“Despite a significant increase in tests, this is still not enough to catch all infected people,” Soumya Swaminathan, chief scientist at the World Health Organization, told Bloomberg TV. “So the numbers, while very high, are probably underestimating the true number of infections,” she said. “It’s a grim situation.”
The aim is to perform enough tests so that a large number of infected people are not diagnosed. If only the sickest patients are examined, many people with a mild illness or no symptoms may continue to spread the disease involuntarily.
“There have been reports that tests are significantly delayed and that patients are delayed in having to go to the hospital as long as they can, given the stress on the health system,” said Gautam Menon, a professor of physics and biology at Ashoka University who also works on modeling. outbreaks. “We don’t know enough about COVID-19, far from the big cities, in the province of India, although reports from there show that the situation is terrible.”
The US government, as part of a supply package to India, promised last week to send one million rapid tests to India. There are a few other things that could be done quickly to try to help contain the outbreak. High on the list is the wearing of masks, a key element in disease control, said Catherine Blish, an infectious disease specialist and global health expert at Stanford Medicine in California.
Major cities in India already require people to wear masks, but such rules can be more difficult to enforce in crowded slums and rural areas. Several countries have imposed blockades, although Modi has done so opposed a national effort after it imposed a humanitarian crisis last year with migrant workers fleeing cities and in some cases carrying the virus with them.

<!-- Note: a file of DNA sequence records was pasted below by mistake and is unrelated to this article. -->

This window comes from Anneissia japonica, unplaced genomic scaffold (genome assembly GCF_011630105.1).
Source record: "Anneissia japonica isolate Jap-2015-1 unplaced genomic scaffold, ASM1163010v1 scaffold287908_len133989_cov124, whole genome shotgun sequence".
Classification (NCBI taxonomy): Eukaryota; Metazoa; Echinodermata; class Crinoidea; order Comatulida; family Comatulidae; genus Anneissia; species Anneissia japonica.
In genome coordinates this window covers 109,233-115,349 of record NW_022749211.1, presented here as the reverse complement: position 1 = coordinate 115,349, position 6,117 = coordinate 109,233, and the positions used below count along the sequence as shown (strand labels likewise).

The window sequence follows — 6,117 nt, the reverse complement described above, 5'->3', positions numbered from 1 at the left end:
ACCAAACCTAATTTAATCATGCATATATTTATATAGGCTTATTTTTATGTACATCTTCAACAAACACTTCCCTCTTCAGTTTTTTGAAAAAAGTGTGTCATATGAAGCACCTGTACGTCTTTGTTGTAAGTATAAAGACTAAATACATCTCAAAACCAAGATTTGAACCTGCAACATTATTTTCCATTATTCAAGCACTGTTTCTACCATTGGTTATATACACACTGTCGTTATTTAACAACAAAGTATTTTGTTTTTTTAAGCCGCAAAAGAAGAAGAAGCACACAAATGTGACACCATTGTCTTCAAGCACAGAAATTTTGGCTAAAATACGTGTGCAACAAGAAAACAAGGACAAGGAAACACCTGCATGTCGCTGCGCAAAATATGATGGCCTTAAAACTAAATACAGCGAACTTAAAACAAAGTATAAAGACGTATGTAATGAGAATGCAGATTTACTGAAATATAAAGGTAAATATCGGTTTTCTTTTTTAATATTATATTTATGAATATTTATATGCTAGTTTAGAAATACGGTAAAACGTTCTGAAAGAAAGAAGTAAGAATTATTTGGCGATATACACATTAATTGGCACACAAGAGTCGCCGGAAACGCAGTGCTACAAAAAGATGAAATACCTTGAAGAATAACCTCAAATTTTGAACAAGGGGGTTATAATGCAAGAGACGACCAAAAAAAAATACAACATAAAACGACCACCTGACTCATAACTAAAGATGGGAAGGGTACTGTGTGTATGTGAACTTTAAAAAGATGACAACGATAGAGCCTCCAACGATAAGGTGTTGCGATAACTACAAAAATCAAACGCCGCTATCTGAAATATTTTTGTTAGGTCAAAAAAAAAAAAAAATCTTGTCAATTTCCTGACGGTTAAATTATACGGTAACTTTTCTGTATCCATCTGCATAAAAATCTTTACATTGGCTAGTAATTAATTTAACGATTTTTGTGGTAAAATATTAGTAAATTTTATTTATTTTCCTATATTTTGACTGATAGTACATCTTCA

The The Indian Institute of Science has estimated that with a 15-day blockade, deaths could be as low as 300,000, dropping to 285,000 with a 30-day lock. IMHE estimates a lower death toll of about 940,000 by the end of July with universal mask wearing.
Vaccines will be a great way to eliminate the risks, although it will take time to get there, public health experts say.
It takes weeks to build immunity after someone has been vaccinated. The process is even longer with those that require two shots, extending the process to six weeks to two months.
“Vaccines work,” said Kim Mulholland, an Australian pediatrician and head of the Infections and Immunity Group at the Murdoch Children’s Research Institute in Melbourne. “They just don’t have the capacity.”
Eventually, cases will drop, the only question is when, said Michael Osterholm, director of the Center for Infectious Disease Research and Policy at the University of Minnesota and an adviser to US President Joe Biden. Scientists still do not have a good understanding of why Covid-19 comes with sudden changes, like a roller coaster, he said.
“It will eventually be burned by the population,” Osterholm said. “In a few weeks to a month and a half, you will see that this peak will return and probably fall off quickly.”
“With the help of Jason Gale.”
(Updates with a fresh daily number of cases and market opening in the 4th, 6th paragraph)